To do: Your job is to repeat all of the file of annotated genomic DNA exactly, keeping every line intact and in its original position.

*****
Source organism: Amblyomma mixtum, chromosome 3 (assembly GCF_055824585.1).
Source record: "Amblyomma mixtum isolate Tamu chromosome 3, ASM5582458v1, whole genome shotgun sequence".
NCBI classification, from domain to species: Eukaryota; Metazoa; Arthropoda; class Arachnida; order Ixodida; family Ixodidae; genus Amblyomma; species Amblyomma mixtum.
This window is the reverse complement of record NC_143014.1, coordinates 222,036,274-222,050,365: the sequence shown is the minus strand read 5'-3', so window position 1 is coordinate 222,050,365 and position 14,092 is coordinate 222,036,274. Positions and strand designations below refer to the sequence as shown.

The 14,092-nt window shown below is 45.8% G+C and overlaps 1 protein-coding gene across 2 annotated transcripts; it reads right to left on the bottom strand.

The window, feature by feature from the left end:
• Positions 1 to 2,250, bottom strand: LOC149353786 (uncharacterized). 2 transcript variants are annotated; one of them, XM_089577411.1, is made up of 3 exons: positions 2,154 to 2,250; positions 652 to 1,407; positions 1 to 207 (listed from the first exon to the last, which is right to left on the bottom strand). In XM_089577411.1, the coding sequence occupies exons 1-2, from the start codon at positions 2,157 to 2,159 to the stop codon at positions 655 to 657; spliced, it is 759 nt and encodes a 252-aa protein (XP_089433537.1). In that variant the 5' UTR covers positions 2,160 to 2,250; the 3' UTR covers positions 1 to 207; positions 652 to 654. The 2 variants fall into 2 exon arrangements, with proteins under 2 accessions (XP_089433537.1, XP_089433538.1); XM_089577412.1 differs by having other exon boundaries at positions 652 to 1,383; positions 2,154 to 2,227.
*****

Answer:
Source organism: Amblyomma mixtum, chromosome 3 (assembly GCF_055824585.1).
Source record: "Amblyomma mixtum isolate Tamu chromosome 3, ASM5582458v1, whole genome shotgun sequence".
NCBI classification, from domain to species: Eukaryota; Metazoa; Arthropoda; class Arachnida; order Ixodida; family Ixodidae; genus Amblyomma; species Amblyomma mixtum.
This window is the reverse complement of record NC_143014.1, coordinates 222,036,274-222,050,365: the sequence shown is the minus strand read 5'-3', so window position 1 is coordinate 222,050,365 and position 14,092 is coordinate 222,036,274. Positions and strand designations below refer to the sequence as shown.

The 14,092-nt window shown below is 45.8% G+C and overlaps 1 protein-coding gene across 2 annotated transcripts; it reads right to left on the bottom strand.

The window, feature by feature from the left end:
• Positions 1 to 2,250, bottom strand: LOC149353786 (uncharacterized). 2 transcript variants are annotated; one of them, XM_089577411.1, is made up of 3 exons: positions 2,154 to 2,250; positions 652 to 1,407; positions 1 to 207 (listed from the first exon to the last, which is right to left on the bottom strand). In XM_089577411.1, the coding sequence occupies exons 1-2, from the start codon at positions 2,157 to 2,159 to the stop codon at positions 655 to 657; spliced, it is 759 nt and encodes a 252-aa protein (XP_089433537.1). In that variant the 5' UTR covers positions 2,160 to 2,250; the 3' UTR covers positions 1 to 207; positions 652 to 654. The 2 variants fall into 2 exon arrangements, with proteins under 2 accessions (XP_089433537.1, XP_089433538.1); XM_089577412.1 differs by having other exon boundaries at positions 652 to 1,383; positions 2,154 to 2,227.